In another example, an overweight and hypertensive police officer couldn't meet his department's rigorous fitness requirements. With his excess weight and high blood pressure, this client was a heart attack waiting to happen as he rolled through the city on his motorcycle. He needed a personalized diet to tame his sodium-sensitive genes into directing the hormones that control blood pressure more effectively. We loaded his cycle saddlebags with dried fruit and restricted his trips to sodium-loaded fast-food joints. He lost weight and decreased his blood pressure.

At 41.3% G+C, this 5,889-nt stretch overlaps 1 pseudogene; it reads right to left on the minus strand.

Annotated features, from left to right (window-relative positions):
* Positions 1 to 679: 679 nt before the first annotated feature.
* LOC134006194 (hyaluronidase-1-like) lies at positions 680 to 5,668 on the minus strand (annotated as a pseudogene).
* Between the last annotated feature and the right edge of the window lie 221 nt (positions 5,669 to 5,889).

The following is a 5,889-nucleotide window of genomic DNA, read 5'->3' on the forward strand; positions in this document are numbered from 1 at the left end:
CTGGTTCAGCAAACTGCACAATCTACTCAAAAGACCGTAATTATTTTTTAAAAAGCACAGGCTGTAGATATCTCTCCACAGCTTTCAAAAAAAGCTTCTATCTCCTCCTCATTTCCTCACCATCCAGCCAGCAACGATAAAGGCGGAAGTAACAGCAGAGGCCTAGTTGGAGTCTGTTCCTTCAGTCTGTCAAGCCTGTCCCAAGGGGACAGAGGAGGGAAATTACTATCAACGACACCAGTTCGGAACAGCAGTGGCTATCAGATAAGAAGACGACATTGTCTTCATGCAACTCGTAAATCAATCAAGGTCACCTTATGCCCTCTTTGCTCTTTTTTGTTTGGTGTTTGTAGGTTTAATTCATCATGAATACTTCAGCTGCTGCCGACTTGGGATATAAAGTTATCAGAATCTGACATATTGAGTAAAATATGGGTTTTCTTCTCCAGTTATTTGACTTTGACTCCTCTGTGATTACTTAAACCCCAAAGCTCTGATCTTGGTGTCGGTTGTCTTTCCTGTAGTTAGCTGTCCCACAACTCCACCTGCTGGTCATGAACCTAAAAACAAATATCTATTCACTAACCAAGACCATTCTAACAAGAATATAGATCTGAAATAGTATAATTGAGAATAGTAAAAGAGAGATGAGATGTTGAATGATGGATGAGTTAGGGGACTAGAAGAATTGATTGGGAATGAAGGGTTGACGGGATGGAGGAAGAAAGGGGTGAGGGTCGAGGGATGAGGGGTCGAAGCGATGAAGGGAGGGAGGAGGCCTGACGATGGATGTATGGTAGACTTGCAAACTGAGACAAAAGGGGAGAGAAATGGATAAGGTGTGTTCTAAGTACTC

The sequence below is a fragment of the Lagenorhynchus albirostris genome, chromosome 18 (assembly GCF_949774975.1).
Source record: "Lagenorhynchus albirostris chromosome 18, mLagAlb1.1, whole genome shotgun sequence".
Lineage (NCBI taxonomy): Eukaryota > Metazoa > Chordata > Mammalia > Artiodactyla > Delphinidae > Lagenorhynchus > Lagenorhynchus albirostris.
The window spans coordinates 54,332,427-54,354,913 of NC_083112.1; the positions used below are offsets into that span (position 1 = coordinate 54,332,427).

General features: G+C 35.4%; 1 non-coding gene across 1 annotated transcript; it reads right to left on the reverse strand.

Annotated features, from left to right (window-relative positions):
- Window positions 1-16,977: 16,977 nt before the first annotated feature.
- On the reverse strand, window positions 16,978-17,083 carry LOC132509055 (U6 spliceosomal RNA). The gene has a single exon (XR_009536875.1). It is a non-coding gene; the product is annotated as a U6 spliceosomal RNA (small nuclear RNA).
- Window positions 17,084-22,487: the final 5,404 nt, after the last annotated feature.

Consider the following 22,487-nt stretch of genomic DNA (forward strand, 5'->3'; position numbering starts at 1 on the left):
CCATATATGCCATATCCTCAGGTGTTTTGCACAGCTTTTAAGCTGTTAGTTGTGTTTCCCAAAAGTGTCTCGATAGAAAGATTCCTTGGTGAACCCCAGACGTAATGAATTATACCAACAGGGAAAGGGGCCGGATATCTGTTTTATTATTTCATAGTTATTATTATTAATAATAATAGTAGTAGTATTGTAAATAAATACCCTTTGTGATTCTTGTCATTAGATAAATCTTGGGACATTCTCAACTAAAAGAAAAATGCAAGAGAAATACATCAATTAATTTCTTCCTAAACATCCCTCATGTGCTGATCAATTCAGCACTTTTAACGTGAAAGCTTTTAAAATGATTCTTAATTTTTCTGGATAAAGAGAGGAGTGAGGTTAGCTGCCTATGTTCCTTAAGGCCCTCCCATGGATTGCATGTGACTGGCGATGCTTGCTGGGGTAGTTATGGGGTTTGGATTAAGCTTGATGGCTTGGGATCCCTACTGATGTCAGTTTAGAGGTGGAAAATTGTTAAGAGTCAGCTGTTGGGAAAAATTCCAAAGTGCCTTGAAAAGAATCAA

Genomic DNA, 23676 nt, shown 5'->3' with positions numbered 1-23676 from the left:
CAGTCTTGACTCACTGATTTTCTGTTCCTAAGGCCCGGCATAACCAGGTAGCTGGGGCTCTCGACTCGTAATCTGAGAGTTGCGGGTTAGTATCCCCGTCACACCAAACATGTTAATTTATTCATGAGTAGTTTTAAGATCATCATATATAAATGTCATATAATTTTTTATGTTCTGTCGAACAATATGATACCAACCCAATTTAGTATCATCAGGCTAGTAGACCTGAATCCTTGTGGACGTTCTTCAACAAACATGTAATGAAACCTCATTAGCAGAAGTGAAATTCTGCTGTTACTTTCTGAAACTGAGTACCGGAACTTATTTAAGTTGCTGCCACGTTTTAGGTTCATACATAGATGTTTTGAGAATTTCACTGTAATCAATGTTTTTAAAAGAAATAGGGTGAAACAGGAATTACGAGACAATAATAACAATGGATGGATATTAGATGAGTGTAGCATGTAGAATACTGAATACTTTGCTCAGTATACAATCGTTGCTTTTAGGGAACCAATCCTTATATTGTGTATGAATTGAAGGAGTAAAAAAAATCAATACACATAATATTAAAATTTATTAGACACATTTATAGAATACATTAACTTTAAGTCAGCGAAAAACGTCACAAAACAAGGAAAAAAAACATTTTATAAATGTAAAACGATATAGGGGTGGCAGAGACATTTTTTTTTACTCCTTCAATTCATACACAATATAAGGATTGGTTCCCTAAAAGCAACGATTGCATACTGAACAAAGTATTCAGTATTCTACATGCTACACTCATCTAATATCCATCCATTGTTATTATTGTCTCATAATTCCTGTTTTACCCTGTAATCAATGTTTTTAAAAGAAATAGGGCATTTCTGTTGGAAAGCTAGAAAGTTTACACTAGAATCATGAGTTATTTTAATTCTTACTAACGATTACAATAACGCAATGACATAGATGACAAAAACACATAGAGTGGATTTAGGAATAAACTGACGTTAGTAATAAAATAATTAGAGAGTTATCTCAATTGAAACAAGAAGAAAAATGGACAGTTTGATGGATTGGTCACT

The secret to both these patients' successes wasn't the diet trend of the week. It was in their genes.


For more than ten years, we developed individualized dieting programs like these, based on empirical evidence. At the same time, researchers were striving to understand the genetic basis of weight. Then, in 1994, a Rockefeller University team, under Dr. Jeffrey M. Friedman, identified the first "obesity gene." The discovery of one of the obesity genes shouldn't have been so amazing, since everyone had always taken the hereditary nature of obesity for granted. But in a popular, trend-driven field such as weight control, it was a watershed for researchers and practitioners alike.